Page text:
“We are going to address it legislatively,” Toth said. Title IX hasn’t changed, he said, just because President Joe Biden says it has.

“The Constitution does not give you the ability to do that. There have been no changes to Title IX. There has not been a historic decision that has gone through the courts.”

federal probe

The Granbury investigation began when the ACLU of Texas filed a complaint based on a secretly recorded meeting between school district librarians and Granbury Superintendent Jeremy Glenn last January.

The organization, which promotes LGBT rights, claimed that the Granbury district engaged in anti-LGBT discrimination because its superintendent, Jeremy Glenn, “denied the existence of transgender and non-binary people” at the meeting.

The complaint quoted the superintendent as saying, “There are two genders. There is a male, and there is a female. And I recognize that there are men who believe they are women and women who believe they are men”.

Photo of the time
Texas State Representative Steve Toth speaks at a podium during a press conference with teachers and parents in Houston, Texas, on June 17, 2022. (Darlene Sanchez/The Epoch Times)

Science holds that there are two biological sexes: male and female. In rare cases, children are born intersex, with male and female genitalia.

However, progressives promote the idea of ​​a gender continuum and that intersex births are common. Proponents maintain that children and adults can change their gender through the use of hormones or surgery.

In the 10-minute audio made in January 2022, Glenn told librarians that the district was conservative and school board members don’t want sexually explicit books in school libraries.

The ACLU of Texas complaint quoted the superintendent as saying “there is no place for it in our libraries,” referring to materials on becoming transgender. He said Glenn ordered district librarians to remove books about “transgender, LGBTQ” from the shelves in Granbury ISD.

However, the ACLU’s complaint used strategic quotes and omitted the full context of what Glenn said, according to the audio recording reviewed by The Epoch Times. The superintendent noted that he did not want books in district libraries on “how to become transgender or sex.”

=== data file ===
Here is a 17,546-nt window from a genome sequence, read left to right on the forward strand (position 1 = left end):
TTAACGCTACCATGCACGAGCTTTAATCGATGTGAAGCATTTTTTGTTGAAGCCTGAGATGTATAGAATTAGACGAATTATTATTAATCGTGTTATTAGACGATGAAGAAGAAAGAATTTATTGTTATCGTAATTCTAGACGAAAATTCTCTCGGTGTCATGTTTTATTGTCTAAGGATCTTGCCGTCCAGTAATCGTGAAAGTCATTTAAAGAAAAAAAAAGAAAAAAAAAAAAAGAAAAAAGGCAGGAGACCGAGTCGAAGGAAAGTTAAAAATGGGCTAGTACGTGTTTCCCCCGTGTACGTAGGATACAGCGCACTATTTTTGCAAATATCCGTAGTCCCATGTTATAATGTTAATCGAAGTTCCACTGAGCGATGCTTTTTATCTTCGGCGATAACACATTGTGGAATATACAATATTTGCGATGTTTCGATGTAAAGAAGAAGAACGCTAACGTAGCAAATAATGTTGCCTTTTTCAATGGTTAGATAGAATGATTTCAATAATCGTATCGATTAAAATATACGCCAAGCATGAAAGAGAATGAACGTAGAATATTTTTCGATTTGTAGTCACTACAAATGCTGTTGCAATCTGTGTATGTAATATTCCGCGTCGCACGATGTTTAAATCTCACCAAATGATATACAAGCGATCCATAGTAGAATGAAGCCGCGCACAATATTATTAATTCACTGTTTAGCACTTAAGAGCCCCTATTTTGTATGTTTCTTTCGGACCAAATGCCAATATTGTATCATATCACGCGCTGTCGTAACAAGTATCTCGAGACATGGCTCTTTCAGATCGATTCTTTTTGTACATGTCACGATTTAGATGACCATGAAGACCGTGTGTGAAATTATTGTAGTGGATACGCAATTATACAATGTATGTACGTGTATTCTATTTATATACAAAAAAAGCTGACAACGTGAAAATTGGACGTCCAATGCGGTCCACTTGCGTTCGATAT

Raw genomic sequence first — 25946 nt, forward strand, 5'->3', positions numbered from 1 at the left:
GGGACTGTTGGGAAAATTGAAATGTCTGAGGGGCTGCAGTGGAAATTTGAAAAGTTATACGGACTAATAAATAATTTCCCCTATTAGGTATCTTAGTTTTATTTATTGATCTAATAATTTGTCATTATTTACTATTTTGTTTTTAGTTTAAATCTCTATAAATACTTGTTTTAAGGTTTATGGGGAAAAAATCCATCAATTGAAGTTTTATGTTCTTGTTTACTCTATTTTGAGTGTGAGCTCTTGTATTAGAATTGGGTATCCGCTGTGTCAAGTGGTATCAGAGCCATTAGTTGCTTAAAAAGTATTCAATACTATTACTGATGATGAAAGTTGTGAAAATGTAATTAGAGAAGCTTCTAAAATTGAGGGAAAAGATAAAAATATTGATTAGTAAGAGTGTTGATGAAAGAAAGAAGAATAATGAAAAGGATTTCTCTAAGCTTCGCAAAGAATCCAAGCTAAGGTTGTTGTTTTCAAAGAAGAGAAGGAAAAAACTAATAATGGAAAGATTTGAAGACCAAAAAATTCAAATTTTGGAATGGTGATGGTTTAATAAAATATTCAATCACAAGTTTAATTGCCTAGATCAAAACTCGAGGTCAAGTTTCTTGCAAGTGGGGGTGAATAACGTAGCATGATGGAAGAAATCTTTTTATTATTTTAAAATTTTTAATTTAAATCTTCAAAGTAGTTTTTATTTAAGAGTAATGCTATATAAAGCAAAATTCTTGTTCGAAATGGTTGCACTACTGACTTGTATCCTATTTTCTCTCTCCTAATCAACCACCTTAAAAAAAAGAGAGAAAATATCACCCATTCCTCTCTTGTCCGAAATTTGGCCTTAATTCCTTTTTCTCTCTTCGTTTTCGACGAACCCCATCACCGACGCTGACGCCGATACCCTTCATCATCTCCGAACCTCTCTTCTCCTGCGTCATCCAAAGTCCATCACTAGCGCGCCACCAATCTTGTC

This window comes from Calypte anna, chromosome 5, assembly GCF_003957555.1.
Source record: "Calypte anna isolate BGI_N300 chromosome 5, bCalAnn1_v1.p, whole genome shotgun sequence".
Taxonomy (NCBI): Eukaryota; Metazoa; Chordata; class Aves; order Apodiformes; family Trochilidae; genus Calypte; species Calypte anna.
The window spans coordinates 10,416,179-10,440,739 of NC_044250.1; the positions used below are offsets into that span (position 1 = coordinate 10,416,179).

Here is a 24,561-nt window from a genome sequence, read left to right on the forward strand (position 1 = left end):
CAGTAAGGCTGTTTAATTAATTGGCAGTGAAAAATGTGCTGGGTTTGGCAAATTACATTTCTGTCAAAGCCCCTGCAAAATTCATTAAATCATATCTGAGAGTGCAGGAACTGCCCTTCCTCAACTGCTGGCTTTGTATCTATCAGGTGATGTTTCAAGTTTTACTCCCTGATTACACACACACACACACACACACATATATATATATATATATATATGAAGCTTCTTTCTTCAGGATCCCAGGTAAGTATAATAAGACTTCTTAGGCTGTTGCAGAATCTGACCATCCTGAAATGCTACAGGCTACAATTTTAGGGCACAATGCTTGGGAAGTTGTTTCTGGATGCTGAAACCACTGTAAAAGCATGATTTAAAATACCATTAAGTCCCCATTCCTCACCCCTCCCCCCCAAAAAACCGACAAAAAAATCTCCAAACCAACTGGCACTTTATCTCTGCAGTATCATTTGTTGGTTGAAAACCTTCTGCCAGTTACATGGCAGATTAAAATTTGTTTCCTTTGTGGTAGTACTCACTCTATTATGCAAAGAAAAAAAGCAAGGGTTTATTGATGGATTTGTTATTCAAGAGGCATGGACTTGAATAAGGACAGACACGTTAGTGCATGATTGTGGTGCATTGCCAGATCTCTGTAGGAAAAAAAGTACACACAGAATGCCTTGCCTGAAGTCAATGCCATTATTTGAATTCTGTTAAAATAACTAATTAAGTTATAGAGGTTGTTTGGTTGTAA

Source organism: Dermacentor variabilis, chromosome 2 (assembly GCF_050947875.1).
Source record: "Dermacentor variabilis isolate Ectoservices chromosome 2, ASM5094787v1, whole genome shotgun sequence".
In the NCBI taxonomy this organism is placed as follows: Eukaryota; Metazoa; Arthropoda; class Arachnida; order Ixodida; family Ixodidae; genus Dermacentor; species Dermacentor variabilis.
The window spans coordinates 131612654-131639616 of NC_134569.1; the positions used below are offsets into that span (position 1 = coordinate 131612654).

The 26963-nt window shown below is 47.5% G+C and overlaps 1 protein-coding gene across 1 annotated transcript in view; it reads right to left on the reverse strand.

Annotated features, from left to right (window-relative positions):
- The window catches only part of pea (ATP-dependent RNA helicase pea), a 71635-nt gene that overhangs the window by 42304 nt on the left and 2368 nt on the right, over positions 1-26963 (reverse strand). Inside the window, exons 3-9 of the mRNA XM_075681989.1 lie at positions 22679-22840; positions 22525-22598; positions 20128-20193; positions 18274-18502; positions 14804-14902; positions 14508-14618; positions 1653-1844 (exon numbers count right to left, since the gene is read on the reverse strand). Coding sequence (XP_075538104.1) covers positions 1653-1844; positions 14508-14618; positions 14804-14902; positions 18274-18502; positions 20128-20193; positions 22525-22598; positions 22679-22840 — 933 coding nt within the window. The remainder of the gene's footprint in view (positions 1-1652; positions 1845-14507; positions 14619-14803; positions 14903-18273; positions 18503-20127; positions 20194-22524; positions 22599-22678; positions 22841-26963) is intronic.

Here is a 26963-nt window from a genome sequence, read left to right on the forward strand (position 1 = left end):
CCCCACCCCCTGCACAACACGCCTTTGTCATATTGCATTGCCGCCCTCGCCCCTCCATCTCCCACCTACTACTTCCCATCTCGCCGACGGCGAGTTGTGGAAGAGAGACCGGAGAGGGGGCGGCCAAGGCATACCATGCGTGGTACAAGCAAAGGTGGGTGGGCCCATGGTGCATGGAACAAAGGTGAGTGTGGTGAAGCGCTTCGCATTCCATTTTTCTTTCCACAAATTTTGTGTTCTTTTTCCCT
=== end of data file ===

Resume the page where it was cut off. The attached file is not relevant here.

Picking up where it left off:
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In the recording, Glenn is heard saying that “Transgender, LGBTQ, and Sex: Sexuality in the Books” needed to be checked out of school libraries. Glenn can also be heard telling the librarians that Granbury was “going to be conservative”, regardless of his personal beliefs.

Glenn also refers to a book that he says has a “provocative cover” and talks about a co-worker’s apparent embarrassment when he saw him review the book.

“And the point is that a 14-year-old girl doesn’t need to pick up the book in our library and read it,” Glenn is heard on the recording telling the librarians at the meeting.

He also commented during the meeting about a title called “This Book Is Gay,” which is intended to get parents in other Texas school districts to remove it from schools. The book provides step-by-step instructions on how to have gay sex and use sex apps to find a partner.

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Newly donated LGBT books are displayed in the library at Nystrom Elementary School in Richmond, Calif., on May 17, 2022. (Justin Sullivan/Getty Images)

“I don’t want a child to pick up a book, whether it’s about homosexuality or heterosexuality, and read about connecting sexually in our libraries,” Glenn is heard saying on the recording.

Glenn did not respond to requests for comment from The Epoch Times.